A magazine for professional communicators was always going to need high standards. Creative, well-connected readers want a smart publication that gives them industry insight no one else has. And they want it with wit, intelligence and added sparkle.
The Influence editorial team has created a magazine that the readers – and awards judges – love. Here’s how you can inject similar quality into your own membership publication.
SPOT THE THOUGHT-LEADERS IN YOUR INDUSTRY
The first step? Look for the companies and professionals who are doing things differently or making big changes in your sector. The Influence team has been behind-the-scenes at organisations like Goldman Sachs and L’Oreal to spot PR secrets and create exclusive features. Network, network, network.
…AND COMMISSION EXPERTS FROM FURTHER AFIELD
We plan Influence magazine as if it were a national general interest publication. We know our audience of communications professionals know a lot about PR, so we make sure we offer them takes on the industry from left-field sources – scientists, psychologists and philosophers have all contributed to the magazine in the past year, including the likes of Alain de Botton, Yuval Harari and Christopher Buckley. Senior-level professionals in your sector need new sources of ideas and inspiration.
MIX UP YOUR MEDIUM
To showcase the importance of video as a communications medium, we created a print magazine cover that came to life when viewed through a mobile phone lens (find out more here). Then, when exploring the enduring power of the tabloid newspaper, we printed our own Influence redtop. Staging projects that mirror the challenges facing those in your industry and sharing your progress with readers is one way to be seen as an expert voice.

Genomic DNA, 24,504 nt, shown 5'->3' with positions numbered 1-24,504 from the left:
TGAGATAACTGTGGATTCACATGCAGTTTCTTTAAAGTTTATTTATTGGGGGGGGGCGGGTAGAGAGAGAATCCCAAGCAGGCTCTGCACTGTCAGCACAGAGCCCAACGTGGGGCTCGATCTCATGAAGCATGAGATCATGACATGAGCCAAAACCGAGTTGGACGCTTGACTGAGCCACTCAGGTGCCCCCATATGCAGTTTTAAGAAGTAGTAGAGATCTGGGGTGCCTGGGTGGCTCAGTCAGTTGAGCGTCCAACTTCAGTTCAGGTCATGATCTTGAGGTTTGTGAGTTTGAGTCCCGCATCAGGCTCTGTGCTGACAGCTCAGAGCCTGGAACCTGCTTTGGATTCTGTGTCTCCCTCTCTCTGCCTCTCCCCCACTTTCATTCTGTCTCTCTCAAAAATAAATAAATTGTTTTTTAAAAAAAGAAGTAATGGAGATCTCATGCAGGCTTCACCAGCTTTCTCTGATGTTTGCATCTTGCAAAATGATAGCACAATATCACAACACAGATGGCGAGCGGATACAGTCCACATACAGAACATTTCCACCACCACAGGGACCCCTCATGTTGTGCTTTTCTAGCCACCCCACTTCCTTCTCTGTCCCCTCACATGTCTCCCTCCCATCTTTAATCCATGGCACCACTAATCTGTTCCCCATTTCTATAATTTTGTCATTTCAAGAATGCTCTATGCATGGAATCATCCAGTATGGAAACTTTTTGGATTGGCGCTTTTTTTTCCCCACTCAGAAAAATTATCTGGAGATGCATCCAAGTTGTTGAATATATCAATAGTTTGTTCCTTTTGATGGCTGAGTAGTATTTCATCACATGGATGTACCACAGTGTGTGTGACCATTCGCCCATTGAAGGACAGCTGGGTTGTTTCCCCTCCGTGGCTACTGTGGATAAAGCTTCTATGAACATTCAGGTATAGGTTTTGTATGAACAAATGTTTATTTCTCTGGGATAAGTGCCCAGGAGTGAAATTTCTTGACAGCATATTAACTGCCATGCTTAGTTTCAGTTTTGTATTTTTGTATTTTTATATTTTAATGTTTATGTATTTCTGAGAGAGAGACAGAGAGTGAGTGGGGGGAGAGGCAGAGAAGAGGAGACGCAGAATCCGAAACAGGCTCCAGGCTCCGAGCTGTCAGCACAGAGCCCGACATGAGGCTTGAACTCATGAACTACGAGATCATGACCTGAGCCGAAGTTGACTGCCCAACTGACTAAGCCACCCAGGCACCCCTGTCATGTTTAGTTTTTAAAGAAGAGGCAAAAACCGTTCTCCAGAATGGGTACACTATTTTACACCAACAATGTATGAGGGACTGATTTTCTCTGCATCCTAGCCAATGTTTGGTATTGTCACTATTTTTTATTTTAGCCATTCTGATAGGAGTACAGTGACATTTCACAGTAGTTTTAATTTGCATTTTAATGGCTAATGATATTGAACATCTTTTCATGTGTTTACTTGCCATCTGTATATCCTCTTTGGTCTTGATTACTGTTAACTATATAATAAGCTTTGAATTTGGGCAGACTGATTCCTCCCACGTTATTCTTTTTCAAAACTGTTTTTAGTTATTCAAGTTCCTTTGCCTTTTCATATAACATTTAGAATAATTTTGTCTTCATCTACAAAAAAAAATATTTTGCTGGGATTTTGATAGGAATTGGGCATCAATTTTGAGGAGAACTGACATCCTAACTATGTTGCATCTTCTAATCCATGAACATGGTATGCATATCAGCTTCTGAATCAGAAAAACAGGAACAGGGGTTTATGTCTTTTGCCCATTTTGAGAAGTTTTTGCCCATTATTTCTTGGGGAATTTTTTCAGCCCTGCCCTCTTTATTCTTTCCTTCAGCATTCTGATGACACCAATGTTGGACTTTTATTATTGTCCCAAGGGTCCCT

Whether its controversial interviewees (Katie Hopkins) outlandish cover stars (Barbie), or fun captions (playfully mocking Google) the Influence team has never been afraid to take risks. Find divisive or playful topics in your sector and you’ll inspire debate, gain attention and add personality to business news. Just make sure it’s always relevant…
REMEMBER, MAGAZINES CAN BE IN MAGAZINES (SORT OF)
When George Osborne became editor of the Evening Standard, the Influence team was first to interview him. The resulting soundbites were then featured on the BBC Today programme with the magazine cited as a source. Your publication is a product that you should publicise – and it can be the news story too.
DON’T NEGLECT YOUR MICROCOPY
Captions and headlines are stars in their own right – and they’re crucial antidotes to long and detailed features. Give each word that is used to support your articles some thought – microcopy can be humorous or thought-provoking as well as informative.